Pasadena resident Sean Stewart is one of about 1,400 Americans who are stuck in Peru as of Sunday after Peru became the lone South American country to completely shut down its borders due to the coronavirus pandemic.
Stewart, 26, and his friend David Lockwood, 29, arrived in Peru for vacation on February 25.
The pair work as firefighters for the Oregon-based company Inbound LLC, which provides wild land fire suppression support across the United States.
“The US embassy has been virtually silent,” Stewart told Pasadena Now. “All resources are dwindling especially for gringos stuck here. Many people are being turned away from hostels and hotels because Peruvians fear that we all have the virus. Peruvians are genuinely good people but the situation is changing by the hour as people get more and more desperate.”
Stewart and Lockwood visited Cusco, the Lost City of Machu Picchu and the jungle city of Iquito, which is only accessible by plane or boat via the Amazon River. Stewart nearly got stranded in Iquito, but secured a flight to Lima, Peru’s capital city, at the last minute. An airline attendant told him not to tell anyone else that he got the last seat on that flight.
They are currently staying at a Holiday Inn next to the Jorge Chávez International Airport in Lima. About 15 Americans in their 30s, from Los Angeles and Alabama, are at that hotel, along with about 30 British citizens who are also stranded.
Stewart said police harass them when they leave the hotel to try to get food, demanding to see their passports and asking them where they’re going. They’re under curfew with mandatory arrest after 6 p.m. As of Friday, they were told they couldn’t leave the hotel at all.
Peru is allowing humanitarian flights but the United States isn’t sending them. Other countries such as Israel, Mexico, Chile and South Korea have sent humanitarian planes to retrieve their citizens, but the United States, Canada, Spain and the UK so far have not. Stewart and Lockwood spoke to one 30-year-old British woman who has no money and was sleeping on the streets of Lima. Israel has exfiltrated 1,000 of its citizens.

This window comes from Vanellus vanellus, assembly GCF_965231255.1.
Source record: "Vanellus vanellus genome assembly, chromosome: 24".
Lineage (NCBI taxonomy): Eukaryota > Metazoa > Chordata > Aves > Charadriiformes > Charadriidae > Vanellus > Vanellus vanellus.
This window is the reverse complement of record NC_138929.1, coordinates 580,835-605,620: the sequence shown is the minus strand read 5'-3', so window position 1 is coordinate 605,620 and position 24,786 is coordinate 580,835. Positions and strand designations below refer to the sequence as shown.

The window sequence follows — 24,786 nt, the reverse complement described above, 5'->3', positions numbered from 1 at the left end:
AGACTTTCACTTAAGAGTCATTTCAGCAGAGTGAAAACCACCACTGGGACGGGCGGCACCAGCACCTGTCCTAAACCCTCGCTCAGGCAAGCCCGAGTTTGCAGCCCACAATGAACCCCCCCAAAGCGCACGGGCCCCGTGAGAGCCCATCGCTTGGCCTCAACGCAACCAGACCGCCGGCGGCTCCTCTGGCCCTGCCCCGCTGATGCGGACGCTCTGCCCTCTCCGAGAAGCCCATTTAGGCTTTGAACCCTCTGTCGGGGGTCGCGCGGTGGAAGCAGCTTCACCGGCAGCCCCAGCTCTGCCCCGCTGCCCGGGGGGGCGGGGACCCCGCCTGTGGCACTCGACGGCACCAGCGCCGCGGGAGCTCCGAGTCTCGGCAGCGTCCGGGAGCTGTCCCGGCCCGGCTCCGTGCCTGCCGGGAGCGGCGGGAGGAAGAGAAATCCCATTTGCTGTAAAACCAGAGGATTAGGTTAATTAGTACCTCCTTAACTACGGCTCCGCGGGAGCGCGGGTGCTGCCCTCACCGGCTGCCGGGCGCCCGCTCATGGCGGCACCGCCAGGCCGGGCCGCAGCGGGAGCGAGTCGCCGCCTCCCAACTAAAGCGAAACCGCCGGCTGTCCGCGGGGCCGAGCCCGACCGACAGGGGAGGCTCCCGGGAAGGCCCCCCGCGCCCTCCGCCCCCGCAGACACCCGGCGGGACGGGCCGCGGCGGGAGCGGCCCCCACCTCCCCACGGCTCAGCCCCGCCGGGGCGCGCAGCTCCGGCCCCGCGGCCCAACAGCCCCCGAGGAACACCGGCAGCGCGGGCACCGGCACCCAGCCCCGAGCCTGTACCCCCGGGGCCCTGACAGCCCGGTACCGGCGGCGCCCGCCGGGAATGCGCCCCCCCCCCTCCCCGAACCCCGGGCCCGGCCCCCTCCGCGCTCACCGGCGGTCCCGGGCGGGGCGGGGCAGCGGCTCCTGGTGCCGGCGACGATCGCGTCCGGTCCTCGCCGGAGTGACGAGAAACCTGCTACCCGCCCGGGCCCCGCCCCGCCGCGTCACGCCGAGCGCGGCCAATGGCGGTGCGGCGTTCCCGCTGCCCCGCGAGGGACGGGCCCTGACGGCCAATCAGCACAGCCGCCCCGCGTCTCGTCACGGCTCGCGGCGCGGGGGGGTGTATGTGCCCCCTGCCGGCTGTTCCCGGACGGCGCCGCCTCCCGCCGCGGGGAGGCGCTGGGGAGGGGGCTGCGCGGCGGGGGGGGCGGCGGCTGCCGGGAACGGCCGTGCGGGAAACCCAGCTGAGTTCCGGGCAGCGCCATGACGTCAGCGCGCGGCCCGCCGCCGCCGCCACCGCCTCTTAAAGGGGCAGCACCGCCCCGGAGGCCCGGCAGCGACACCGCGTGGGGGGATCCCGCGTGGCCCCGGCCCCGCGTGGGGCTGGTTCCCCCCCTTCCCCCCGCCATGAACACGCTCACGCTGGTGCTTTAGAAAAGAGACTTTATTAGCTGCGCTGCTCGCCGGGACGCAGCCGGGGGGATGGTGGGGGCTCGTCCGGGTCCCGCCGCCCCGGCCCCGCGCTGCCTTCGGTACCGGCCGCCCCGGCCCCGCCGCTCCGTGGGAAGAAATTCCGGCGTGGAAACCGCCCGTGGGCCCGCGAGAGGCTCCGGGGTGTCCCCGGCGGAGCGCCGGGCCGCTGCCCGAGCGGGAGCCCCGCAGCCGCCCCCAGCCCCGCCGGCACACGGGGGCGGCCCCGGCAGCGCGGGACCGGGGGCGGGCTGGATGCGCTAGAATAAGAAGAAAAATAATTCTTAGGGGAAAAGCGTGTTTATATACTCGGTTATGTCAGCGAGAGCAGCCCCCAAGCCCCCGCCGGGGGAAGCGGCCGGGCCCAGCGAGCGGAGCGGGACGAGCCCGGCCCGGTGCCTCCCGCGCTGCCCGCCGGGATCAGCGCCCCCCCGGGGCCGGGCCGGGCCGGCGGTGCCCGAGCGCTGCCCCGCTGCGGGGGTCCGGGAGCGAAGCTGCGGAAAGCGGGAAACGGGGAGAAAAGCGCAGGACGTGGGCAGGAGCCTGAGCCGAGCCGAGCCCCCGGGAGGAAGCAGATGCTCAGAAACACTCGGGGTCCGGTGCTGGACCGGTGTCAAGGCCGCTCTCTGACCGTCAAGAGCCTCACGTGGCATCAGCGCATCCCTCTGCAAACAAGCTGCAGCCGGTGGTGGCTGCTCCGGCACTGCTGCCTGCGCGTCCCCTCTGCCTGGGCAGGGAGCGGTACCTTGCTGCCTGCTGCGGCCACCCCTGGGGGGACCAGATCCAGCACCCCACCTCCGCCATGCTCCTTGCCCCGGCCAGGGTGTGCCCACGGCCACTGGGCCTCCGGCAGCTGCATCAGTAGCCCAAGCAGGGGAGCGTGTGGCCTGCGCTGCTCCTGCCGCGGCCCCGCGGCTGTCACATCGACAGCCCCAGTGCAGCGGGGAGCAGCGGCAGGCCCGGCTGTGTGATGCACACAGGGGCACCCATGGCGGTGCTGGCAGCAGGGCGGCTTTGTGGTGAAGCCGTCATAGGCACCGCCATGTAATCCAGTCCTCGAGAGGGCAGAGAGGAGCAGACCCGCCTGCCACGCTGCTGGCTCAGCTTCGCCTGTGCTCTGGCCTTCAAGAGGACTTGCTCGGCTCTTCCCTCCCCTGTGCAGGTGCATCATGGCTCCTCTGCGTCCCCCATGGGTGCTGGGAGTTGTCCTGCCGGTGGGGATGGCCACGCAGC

On Thursday, a couple of plane tickets to Mexico City became available and the group of stranded Americans let older people with kids take the tickets. Those citizens are now back in the United States.
The day before Peru implemented the lockdown, Stewart had a plane ticket, but his flight was canceled. He spent 15 hours at the airport trying to get what ended up being a non-existent LATAM flight.
On Thursday, President Trump said in a press briefing that the US military is going to help Americans in Peru get home.
“We have a group of young people in Peru and we’re working on taking care of that with the military,” Trump said. He then went on to blame the Americans for their plight, saying, “They got caught, they were late with their flights, we gave them a period of time, they didn’t make it, but we’re looking to get them out probably through the military.”
Flights were canceled with very little, if any, notice in most cases and Americans including Stewart spent several hours at the airport trying to get new flights.
It is unclear what Trump meant by “we gave them a period of time, they didn’t make it.” Defense Department spokesman Chris Mitchell told The Hill that the military “had received no requests for assistance in connection with Peru and evacuating Americans there.”
On Friday, Secretary of State Mike Pompeo said the US government is working to bring Americans home. Americans are also stranded in Morocco.
“We’re urging individuals when they can get back on their own — they traveled there on their own — when they can travel back on their own, they ought to try to do that,” he said. “We have a team at the State Department, the Repatriation Task Force, that is working each of these instances. We’ve heard from individuals and members of Congress. We’re trying to get Americans back from these places where air travel has been disrupted. And we will get that done over time.”
Pompeo added that Americans stuck abroad should register at step.state.gov in order to be tracked (although he incorrectly stated the URL as “step.gov”). Stewart said he registered on Tuesday but that “they haven’t done much so far.”
Stewart reached out to Rep. Devin Nunes (R-Fresno) and Sen. Kamala Harris (D-Oakland) and spoke to their aides. Stewart spoke directly to Rep. Jimmy Gomez (D-Los Angeles), who represents parts of Los Angeles and said he would pass the information along.
Stewart said he heard that California has issued a stay-at-home order. Still, he said, “I just want to be there.”